Andrew Breckon reports on the successes of DATA's CADCAM initiative.
Over the past 18 months, a significant change in design and technology teaching in secondary schools has taken place. The speed of change has been quite staggering. The programme has created more than 165 accredited trainers in CADCAM who can provide training to schools. Some 450 trainee teachers have also been accredited so that they can take the software into schools when they begin their professional careers.
The software value to schools in the UK exceeds pound;9 million. PTC, a US-based CAD company donated ProDESKTOP software and Delcam, a UK company, donated ArtCAM. This shows a real commitment by industry to helping modernise the curriculum, and the Government has so far contributed around pound;1 million.
The packages are state-of-the-art software used in industry. What has it achieved so far? First, it brings teachers and pupils into contact with sophisticated CAD tools that have a feature-based approach. Some pupils have found it easier to understand and use than their teachers have, and learn even faster by also using the software at home. It has captivated pupils, raised motivation, changed teaching strategies and developed new creative capabilities. Pupils' previous design work was inhibited by poor drawing skills, or by not wishing to modify a design because of the need to change the drawings.The software has dramatically raised pupils' epectations of what they can design.
New products, such as cheaper machine tools and rapid prototyping software, are being made available to schools. In less than 12 months, schools have developed expert pupils who are fully conversant with the software. To maximise the use of these "experts", DATA, in conjunction with PTC, has introduced the Mentor badge for pupils who help others in their school develop the skills. Mentoring other pupils is a vital key skill of working with others.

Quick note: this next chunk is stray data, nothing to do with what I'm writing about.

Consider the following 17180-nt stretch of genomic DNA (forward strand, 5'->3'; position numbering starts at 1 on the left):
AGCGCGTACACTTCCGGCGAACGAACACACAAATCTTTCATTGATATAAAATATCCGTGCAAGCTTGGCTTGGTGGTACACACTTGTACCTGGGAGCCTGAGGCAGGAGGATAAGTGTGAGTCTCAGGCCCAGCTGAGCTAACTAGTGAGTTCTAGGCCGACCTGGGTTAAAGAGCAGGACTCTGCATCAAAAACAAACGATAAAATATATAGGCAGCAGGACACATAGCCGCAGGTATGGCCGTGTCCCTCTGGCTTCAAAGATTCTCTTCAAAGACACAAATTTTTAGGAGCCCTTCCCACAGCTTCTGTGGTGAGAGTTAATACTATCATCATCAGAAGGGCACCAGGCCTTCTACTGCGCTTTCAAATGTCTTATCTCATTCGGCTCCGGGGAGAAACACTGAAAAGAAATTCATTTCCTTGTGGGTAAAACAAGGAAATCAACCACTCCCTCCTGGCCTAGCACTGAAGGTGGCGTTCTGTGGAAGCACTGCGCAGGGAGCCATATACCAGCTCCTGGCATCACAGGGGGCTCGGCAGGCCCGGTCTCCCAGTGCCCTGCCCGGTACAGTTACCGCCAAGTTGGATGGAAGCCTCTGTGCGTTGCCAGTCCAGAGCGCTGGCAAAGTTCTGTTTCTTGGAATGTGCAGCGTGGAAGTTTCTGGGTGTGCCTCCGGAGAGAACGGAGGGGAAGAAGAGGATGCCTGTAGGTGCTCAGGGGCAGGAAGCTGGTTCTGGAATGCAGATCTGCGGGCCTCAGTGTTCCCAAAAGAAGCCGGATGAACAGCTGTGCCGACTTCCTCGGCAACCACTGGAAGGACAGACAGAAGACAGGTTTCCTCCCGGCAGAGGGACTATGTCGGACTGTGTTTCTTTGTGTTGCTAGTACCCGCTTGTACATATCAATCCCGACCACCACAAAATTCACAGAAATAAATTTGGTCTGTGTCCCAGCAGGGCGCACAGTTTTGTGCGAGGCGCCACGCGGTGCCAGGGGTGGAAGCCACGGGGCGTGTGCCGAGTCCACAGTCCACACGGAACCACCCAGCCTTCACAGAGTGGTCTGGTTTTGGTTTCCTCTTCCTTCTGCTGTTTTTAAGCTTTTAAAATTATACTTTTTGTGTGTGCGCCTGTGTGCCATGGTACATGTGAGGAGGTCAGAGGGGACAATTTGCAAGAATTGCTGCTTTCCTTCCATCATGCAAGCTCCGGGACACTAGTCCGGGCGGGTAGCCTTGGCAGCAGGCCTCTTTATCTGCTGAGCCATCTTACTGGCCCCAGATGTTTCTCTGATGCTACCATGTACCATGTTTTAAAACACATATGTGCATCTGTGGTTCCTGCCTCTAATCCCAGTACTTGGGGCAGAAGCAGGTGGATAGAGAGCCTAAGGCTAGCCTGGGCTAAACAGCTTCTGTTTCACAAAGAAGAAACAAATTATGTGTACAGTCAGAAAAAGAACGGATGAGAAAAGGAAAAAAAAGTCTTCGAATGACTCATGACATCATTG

However, the success of this project is now raising serious problems for Damp;T teachers who lack appropriate equipment. An evaluation of the work clearly shows that without a dedicated suite of quality computers, as well as a dedicated server and a range of computer control equipment, progress will not be made and the golden opportunity provided by generous companies will be lost.
UK schools are undoubtedly leading the world, and UK-accredited trainers are being employed to kick-start the initiative in the US. DATA can now release the software to any school in the world, with support materials. If the Government were to match-fund the companies, the CADCAM revolution would be available to all pupils.
The CADCAM in Schools Initiative is managed by DATA, 16 Wellesbourne, Walton Road, Wellesbourne, Warwickshire CV35 9JB. Websites: www.data.org.uk or www.cadinschools.org
Andrew Breckon is chief executive of DATA